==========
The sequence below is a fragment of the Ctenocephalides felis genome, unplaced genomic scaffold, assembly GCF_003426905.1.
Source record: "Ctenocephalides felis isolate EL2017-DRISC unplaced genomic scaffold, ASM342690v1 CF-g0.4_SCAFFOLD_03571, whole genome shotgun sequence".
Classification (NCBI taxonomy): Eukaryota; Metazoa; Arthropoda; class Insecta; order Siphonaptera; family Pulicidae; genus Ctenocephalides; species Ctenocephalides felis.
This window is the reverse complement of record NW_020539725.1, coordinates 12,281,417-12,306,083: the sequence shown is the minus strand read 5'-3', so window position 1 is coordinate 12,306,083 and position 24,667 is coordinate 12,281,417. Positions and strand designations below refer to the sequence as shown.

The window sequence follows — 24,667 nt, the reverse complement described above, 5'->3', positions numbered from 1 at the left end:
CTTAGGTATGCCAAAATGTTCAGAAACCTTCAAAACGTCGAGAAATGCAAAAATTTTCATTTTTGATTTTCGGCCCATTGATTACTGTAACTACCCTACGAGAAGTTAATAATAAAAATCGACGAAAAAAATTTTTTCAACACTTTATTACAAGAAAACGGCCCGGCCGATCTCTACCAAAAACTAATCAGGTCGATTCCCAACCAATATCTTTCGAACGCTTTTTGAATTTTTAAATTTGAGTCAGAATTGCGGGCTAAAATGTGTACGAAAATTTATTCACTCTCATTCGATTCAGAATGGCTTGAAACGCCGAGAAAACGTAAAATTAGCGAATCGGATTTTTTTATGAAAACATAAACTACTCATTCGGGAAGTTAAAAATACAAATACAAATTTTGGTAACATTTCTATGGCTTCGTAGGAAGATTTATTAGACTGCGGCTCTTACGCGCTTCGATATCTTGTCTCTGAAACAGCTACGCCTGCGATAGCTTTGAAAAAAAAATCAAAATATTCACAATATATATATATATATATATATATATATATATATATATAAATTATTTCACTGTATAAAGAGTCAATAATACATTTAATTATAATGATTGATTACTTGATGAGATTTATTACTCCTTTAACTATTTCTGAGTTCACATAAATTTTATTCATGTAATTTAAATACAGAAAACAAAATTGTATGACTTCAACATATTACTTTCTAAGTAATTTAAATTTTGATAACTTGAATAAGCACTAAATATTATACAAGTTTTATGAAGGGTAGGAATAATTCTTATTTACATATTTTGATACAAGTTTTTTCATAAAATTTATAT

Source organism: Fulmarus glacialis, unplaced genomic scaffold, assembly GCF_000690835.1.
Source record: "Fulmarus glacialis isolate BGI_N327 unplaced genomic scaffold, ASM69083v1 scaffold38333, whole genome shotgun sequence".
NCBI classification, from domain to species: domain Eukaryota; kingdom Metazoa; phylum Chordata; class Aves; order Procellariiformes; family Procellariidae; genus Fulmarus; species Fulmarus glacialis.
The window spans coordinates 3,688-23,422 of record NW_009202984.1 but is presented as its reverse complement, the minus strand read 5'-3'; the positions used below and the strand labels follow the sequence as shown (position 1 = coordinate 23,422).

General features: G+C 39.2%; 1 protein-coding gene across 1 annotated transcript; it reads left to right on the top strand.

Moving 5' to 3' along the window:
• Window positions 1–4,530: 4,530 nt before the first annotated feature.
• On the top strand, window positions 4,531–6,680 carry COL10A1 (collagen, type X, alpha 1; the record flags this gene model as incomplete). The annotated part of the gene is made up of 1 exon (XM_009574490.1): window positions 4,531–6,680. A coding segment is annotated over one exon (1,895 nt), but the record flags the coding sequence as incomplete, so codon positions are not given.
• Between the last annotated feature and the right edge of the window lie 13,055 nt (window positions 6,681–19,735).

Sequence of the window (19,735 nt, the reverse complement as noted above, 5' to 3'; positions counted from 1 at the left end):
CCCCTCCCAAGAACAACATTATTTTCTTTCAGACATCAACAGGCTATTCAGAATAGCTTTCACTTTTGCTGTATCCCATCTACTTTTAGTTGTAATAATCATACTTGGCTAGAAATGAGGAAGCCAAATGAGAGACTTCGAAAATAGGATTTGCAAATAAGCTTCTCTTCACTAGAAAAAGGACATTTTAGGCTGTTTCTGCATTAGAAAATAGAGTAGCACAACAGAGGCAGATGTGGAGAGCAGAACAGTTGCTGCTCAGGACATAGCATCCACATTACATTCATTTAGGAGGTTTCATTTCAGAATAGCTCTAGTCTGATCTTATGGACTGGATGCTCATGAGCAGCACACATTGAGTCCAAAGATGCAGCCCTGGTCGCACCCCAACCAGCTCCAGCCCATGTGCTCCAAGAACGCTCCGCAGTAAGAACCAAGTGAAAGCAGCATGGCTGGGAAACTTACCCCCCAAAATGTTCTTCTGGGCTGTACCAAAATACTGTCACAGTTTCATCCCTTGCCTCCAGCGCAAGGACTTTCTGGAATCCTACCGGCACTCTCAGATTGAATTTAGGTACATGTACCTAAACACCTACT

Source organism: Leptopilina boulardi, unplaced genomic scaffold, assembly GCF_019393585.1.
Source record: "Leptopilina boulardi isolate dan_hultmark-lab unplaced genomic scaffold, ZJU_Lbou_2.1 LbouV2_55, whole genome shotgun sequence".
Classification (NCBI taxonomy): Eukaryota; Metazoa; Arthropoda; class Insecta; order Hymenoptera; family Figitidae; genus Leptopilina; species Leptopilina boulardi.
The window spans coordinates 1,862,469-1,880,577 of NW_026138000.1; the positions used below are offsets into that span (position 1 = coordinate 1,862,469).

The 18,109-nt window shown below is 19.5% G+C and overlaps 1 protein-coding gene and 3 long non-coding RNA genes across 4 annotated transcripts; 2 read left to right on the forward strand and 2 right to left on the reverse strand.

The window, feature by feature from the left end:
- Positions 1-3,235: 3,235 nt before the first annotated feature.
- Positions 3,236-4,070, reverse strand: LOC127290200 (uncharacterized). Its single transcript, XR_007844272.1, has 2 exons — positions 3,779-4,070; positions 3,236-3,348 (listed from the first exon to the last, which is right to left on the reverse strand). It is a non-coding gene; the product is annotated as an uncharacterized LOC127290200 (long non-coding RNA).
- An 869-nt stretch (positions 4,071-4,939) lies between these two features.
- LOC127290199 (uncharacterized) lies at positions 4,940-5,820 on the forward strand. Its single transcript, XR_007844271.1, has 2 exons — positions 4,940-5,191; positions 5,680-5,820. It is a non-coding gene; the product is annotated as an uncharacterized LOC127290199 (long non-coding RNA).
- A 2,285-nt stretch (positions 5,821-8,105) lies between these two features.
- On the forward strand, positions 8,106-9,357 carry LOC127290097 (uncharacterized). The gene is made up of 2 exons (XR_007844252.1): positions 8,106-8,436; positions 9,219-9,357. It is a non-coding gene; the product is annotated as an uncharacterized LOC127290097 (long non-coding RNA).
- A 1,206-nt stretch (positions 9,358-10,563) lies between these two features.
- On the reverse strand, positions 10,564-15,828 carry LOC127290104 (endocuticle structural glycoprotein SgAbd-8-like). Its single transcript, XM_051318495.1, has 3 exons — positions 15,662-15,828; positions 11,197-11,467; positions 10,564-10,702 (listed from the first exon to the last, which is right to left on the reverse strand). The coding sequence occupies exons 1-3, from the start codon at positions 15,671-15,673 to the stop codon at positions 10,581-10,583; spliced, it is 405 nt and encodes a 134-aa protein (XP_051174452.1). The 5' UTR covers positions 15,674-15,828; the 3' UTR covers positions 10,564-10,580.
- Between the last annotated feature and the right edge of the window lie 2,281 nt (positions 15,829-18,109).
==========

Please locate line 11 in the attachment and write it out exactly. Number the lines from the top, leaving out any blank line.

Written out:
General features: G+C 39.2%; 1 protein-coding gene across 1 annotated transcript; it reads left to right on the top strand.